Monument Valley Fatality

Fatality at Monument Valley,
Date: 09/27/2008
Time: 19:00
Location: Monument Valley Park, Arizona
Pilot Information Age: 38
Gender: MalePilot weight (without motor): 235 US Pounds
Rating: Intermediate (PPG2 or Equivalent) Experience: 10-50 Hours Solo
Incident Detail Information Type of Incident:
Collision with Terrain/Obstruction on Ground
Primary Cause: Pilot Error and Weather
Windspeed: Unknown
Wind Type: Gusting
Thermal Conditions: None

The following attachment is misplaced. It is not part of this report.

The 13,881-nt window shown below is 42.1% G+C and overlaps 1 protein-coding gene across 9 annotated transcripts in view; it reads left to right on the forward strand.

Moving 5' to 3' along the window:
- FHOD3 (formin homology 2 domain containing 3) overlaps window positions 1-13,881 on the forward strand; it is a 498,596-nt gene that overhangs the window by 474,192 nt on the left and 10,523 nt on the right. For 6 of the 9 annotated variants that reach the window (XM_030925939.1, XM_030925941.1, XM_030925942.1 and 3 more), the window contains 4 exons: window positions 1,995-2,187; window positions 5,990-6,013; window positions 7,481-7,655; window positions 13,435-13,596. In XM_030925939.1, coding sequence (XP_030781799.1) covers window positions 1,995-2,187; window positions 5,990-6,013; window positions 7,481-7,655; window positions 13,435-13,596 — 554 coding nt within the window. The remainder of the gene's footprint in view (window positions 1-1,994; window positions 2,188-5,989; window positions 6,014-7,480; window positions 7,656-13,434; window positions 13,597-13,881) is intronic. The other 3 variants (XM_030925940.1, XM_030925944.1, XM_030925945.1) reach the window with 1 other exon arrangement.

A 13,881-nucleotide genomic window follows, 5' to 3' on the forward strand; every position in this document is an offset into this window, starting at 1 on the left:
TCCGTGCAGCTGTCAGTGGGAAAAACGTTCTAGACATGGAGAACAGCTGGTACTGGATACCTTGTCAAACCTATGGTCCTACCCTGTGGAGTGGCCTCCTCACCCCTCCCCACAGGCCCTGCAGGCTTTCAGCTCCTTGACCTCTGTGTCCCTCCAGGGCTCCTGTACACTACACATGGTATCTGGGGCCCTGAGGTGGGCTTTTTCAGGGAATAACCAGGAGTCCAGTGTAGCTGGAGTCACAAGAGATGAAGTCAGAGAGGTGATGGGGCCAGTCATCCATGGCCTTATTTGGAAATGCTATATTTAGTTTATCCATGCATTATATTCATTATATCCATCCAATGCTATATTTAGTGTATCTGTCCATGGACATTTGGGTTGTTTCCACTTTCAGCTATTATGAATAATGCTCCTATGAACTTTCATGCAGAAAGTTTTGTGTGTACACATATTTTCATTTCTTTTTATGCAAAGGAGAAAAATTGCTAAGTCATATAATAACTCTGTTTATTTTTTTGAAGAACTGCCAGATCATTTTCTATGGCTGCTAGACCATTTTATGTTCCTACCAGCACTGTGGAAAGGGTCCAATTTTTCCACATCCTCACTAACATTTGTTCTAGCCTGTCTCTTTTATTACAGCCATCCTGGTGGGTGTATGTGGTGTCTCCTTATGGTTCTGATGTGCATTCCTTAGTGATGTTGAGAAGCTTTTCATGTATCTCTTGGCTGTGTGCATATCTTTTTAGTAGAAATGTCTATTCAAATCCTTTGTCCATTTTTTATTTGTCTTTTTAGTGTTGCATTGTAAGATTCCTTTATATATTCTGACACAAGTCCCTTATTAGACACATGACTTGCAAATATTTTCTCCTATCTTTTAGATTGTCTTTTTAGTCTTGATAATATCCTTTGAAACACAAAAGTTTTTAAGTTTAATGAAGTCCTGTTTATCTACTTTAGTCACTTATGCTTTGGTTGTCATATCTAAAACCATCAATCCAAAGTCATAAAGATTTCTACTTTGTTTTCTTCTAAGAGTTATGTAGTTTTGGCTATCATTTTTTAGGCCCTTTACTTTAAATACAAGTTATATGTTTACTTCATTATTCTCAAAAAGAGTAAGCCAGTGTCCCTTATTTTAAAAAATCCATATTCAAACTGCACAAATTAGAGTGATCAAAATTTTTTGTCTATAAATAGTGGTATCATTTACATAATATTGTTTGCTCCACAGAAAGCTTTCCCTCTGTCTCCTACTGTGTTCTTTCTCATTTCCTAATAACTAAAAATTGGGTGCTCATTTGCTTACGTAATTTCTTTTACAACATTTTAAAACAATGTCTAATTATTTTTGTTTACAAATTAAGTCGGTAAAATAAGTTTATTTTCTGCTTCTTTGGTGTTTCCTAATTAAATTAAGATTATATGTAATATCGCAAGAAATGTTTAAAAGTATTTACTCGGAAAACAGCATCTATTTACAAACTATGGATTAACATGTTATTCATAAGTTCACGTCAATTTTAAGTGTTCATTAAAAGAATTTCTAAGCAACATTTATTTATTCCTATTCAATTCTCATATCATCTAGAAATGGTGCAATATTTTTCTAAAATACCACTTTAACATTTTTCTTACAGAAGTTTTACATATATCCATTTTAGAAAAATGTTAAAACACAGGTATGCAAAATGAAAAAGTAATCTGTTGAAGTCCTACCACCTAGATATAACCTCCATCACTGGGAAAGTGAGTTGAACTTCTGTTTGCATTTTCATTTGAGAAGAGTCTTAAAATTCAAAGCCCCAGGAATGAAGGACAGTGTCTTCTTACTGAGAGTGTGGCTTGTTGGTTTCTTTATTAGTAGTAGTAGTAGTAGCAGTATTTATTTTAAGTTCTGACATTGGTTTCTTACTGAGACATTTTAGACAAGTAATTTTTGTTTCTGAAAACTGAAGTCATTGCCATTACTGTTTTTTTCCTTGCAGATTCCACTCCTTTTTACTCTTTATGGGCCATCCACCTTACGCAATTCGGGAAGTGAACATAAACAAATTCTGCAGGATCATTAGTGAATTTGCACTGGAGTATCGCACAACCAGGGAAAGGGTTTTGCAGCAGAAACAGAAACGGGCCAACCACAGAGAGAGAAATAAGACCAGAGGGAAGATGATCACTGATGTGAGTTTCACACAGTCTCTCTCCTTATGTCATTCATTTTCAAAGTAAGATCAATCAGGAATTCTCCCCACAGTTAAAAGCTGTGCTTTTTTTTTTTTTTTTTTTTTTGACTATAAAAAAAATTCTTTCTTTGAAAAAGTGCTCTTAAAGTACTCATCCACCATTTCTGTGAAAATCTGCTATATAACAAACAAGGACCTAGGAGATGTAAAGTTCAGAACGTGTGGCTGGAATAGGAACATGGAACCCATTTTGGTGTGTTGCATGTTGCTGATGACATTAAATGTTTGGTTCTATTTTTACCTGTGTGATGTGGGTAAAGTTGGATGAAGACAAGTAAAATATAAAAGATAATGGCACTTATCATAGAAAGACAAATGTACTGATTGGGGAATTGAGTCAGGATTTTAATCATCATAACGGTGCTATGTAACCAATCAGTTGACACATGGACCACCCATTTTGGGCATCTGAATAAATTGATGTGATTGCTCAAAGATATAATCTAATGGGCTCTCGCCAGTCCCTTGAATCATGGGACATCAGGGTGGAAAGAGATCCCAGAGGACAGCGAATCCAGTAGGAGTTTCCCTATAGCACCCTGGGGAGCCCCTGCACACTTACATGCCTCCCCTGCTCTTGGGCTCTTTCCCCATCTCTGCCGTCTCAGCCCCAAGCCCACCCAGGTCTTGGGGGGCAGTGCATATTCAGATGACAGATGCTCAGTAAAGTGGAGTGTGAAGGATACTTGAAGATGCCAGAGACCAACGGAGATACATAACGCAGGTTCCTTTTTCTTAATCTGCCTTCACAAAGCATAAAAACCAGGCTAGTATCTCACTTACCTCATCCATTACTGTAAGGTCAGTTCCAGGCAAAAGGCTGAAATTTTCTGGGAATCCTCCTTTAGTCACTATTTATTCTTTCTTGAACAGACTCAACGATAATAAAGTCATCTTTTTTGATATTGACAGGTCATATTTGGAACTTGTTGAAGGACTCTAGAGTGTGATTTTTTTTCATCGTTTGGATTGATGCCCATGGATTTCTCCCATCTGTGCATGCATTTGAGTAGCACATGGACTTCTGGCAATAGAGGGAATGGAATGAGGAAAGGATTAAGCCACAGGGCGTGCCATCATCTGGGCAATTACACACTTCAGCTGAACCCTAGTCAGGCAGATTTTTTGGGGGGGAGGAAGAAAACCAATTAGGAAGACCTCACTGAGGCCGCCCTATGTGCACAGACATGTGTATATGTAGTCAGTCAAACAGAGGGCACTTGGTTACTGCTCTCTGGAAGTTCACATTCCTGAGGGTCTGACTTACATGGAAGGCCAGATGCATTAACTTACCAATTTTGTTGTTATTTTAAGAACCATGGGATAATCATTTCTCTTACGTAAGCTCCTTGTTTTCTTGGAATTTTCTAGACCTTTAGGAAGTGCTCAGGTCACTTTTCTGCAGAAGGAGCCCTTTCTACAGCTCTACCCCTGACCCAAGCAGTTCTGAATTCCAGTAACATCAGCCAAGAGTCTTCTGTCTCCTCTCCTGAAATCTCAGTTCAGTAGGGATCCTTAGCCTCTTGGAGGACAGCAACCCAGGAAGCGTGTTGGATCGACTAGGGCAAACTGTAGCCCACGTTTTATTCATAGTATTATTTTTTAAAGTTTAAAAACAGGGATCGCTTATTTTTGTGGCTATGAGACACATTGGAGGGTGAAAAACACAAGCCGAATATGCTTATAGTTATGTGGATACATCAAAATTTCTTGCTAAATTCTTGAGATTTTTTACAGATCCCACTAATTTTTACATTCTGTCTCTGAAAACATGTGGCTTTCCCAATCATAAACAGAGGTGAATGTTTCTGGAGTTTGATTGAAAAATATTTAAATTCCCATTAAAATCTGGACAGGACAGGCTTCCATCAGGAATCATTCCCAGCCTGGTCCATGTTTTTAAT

Visibility: clear with approaching thunderstorms and gust fronts
Surface: Dirt or Small Rocks
Terrain: Hilly Site Elevation: 5200 (feet above sea level)
Phase of Flight: Cruise Purpose of Flight: Recreation
Safety Gear Used: None

Damage to Pilot’s Equipment:
Totaled Wing: Macpara Eden II 33, DHV 1-2
Motor: Fly Products Gold 115, Flash Trike
Injury InformationPilot/Passenger Injury Severity: Fatal Hosipitalization: None
Collateral Damage: None

Narrative: By Mo Sheldon: